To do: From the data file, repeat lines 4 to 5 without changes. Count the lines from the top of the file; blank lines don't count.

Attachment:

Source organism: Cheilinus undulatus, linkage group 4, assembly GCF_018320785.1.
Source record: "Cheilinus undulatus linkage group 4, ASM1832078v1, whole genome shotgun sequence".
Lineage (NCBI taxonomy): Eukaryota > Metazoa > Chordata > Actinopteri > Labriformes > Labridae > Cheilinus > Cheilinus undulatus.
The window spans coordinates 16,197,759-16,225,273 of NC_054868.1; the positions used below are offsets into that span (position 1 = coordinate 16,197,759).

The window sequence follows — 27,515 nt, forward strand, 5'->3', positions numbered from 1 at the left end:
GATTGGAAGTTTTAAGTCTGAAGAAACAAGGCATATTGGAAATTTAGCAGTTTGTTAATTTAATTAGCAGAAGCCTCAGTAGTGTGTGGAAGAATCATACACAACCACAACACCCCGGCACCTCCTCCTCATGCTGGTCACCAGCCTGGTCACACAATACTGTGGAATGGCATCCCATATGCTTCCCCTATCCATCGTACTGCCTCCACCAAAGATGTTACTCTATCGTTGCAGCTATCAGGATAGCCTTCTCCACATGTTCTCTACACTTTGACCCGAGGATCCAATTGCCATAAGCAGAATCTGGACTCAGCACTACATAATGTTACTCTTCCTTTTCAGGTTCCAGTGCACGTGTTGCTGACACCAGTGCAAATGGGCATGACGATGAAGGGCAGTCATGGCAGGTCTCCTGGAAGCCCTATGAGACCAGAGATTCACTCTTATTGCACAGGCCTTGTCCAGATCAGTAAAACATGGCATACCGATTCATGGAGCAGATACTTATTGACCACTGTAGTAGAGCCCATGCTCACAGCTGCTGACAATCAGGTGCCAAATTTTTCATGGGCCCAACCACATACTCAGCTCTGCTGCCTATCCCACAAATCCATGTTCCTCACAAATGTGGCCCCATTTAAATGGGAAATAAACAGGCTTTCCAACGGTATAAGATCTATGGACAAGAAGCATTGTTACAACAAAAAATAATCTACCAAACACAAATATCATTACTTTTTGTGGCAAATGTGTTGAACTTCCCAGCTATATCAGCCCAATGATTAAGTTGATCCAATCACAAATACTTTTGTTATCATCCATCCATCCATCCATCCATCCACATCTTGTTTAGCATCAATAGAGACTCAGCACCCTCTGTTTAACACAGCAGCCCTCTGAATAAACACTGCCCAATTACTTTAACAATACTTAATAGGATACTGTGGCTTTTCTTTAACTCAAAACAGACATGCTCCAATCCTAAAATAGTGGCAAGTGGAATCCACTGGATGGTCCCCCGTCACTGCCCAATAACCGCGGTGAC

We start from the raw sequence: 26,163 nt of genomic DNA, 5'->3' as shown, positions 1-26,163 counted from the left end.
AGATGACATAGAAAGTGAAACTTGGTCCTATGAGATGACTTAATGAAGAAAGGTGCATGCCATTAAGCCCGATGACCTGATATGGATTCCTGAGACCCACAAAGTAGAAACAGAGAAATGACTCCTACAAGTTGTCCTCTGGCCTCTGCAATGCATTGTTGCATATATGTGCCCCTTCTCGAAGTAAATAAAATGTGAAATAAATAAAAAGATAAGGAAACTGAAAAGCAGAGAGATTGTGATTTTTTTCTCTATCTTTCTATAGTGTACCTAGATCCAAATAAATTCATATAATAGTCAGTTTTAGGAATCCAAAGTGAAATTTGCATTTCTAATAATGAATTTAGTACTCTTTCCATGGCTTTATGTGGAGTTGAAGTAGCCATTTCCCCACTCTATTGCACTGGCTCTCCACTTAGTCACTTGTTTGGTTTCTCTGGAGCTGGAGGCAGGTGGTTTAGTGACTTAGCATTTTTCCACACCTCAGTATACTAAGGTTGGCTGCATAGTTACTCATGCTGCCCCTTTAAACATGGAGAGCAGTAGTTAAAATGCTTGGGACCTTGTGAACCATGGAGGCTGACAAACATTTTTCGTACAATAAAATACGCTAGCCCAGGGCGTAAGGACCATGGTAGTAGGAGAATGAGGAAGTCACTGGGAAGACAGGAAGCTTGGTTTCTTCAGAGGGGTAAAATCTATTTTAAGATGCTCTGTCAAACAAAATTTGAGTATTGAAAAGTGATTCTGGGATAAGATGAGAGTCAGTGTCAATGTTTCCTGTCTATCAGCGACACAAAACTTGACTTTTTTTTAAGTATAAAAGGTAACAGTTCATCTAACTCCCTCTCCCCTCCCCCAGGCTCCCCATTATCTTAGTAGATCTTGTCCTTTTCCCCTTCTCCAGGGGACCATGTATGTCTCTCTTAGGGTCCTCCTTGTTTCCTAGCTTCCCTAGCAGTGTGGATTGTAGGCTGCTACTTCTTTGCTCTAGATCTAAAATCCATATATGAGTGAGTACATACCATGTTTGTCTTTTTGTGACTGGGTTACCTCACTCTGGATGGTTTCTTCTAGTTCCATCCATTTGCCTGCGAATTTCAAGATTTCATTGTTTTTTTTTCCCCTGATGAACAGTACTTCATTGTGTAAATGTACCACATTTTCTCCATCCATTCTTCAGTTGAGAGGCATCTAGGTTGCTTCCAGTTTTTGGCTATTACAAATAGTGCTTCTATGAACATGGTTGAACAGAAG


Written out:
The window spans coordinates 16,197,759-16,225,273 of NC_054868.1; the positions used below are offsets into that span (position 1 = coordinate 16,197,759).

The window sequence follows — 27,515 nt, forward strand, 5'->3', positions numbered from 1 at the left end: